When the Cubs let Aramis Ramirez and Carlos Pena walk in free agency this winter, it was apparent the 2012 team would struggle to score runs at times.
David DeJesus and Ian Stewart were acquired, but both were coming off down seasons and nobody knew what to expect from career minor-leaguer Bryan LaHair playing full-time at first base.
After putting up eight runs on Cy Young-caliber starters in back-to-back games last week, the Cubs then scored just 10 runs in the next five games, all losses. They entered play Friday averaging 3.5 runs per game on the season and sitting 24th in the majors in runs scored, a big reason for the 3-10 start and 1-5 road trip.
"Obviously, the record is what bothers you," manager Dale Sveum said. "I think being out of a couple games in St. Louis and just not swinging the bats after the first game in St. Louis with men in scoring position and driving the ball.
"We need to drive the ball out of the ballpark to score some runs. It was nice Thursday, Barney hit a three-run triple down the right-field line. We just need more of that. We need more doubles and scoring quick. It's hard to string hits together in the National League when you can pitch to the lineup and get down there and know the pitcher is coming up. Our top of our order needs to do some damage."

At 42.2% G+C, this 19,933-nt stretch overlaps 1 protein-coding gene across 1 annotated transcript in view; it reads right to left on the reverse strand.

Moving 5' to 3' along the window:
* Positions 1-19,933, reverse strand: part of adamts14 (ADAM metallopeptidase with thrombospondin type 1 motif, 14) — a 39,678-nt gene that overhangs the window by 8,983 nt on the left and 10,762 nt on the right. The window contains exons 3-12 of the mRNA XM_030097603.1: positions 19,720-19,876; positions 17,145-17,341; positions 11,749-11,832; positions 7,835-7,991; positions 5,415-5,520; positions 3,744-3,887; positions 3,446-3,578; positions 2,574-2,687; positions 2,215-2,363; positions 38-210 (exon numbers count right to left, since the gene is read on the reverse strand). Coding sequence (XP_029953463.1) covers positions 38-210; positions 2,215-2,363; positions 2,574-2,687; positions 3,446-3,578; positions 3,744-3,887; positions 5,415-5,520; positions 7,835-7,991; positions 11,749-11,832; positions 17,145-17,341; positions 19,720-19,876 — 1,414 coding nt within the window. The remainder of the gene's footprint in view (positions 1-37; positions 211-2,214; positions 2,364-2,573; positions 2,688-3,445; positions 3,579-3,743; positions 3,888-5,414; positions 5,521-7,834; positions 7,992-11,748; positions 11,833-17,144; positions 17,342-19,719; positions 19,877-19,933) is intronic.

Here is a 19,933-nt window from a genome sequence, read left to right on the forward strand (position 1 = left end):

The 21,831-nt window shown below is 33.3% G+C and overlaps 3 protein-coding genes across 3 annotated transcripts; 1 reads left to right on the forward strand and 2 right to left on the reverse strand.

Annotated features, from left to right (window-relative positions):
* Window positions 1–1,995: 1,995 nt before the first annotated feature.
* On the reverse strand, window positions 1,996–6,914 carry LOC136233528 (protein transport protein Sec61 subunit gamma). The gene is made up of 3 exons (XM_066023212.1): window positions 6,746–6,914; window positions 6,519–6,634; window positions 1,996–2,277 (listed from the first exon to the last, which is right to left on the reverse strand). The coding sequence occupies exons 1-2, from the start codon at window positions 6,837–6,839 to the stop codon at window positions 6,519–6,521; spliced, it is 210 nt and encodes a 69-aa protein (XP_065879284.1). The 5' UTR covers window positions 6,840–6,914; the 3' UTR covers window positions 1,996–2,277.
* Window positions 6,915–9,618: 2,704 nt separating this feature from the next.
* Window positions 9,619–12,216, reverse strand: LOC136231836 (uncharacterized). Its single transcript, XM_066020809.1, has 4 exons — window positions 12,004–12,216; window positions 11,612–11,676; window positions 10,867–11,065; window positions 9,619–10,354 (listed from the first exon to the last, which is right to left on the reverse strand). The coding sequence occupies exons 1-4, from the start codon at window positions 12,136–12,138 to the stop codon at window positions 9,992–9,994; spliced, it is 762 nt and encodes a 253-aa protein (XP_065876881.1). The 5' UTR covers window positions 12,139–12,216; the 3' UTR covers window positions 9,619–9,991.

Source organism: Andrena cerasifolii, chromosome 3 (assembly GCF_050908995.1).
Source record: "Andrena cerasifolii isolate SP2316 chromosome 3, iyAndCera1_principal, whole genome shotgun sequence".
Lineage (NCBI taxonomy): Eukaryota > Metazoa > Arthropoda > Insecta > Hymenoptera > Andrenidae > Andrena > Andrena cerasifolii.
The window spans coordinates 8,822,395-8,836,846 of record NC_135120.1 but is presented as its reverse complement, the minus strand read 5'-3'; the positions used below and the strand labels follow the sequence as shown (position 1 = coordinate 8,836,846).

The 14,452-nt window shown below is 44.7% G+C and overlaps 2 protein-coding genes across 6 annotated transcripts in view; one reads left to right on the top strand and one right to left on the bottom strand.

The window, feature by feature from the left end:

Unfortunately for Sveum's squad, Barney's hit in Friday's series finale against the Marlins was the only offense the Cubs were able to muster.
The Cubs entered play Friday 27th in the majors in slugging percentage with a .328 mark. Only Philadelphia, Oakland and Pittsburgh sported lower marks.
"We're a pretty aggressive team," Sveum said. "Slugging percentage happens early in the count. We need to get better pitches to hit early in the count if we're going to swing early. Especially when we're in fastball counts, we have to take advantage of those fastball counts and drive the ball to the middle of the field.
"The fact of the matter is we have to drive some balls in the gaps. That's what we have to get and when people are on base, we have to take advantage of that...It's a full effort from everybody. It's usually an extension of the top of the order."